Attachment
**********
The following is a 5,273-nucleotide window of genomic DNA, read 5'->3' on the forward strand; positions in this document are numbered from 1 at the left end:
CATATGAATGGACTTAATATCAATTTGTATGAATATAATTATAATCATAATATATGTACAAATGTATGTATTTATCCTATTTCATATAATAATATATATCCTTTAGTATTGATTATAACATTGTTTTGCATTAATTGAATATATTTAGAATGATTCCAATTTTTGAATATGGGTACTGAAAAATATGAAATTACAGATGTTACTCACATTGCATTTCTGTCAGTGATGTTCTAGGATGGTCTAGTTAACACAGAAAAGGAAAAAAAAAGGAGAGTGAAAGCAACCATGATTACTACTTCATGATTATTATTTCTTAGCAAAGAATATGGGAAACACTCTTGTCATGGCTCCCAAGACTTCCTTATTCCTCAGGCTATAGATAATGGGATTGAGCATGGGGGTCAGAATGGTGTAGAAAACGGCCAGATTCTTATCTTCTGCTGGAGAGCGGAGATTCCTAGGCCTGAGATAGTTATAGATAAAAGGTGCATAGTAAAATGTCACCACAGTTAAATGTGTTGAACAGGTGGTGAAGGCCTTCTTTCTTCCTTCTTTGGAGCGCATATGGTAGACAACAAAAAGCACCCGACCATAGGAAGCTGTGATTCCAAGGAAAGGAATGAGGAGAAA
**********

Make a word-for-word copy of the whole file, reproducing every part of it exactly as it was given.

The following is a 5,273-nucleotide window of genomic DNA, read 5'->3' on the forward strand; positions in this document are numbered from 1 at the left end:
CATATGAATGGACTTAATATCAATTTGTATGAATATAATTATAATCATAATATATGTACAAATGTATGTATTTATCCTATTTCATATAATAATATATATCCTTTAGTATTGATTATAACATTGTTTTGCATTAATTGAATATATTTAGAATGATTCCAATTTTTGAATATGGGTACTGAAAAATATGAAATTACAGATGTTACTCACATTGCATTTCTGTCAGTGATGTTCTAGGATGGTCTAGTTAACACAGAAAAGGAAAAAAAAAGGAGAGTGAAAGCAACCATGATTACTACTTCATGATTATTATTTCTTAGCAAAGAATATGGGAAACACTCTTGTCATGGCTCCCAAGACTTCCTTATTCCTCAGGCTATAGATAATGGGATTGAGCATGGGGGTCAGAATGGTGTAGAAAACGGCCAGATTCTTATCTTCTGCTGGAGAGCGGAGATTCCTAGGCCTGAGATAGTTATAGATAAAAGGTGCATAGTAAAATGTCACCACAGTTAAATGTGTTGAACAGGTGGTGAAGGCCTTCTTTCTTCCTTCTTTGGAGCGCATATGGTAGACAACAAAAAGCACCCGACCATAGGAAGCTGTGATTCCAAGGAAAGGAATGAGGAGAAA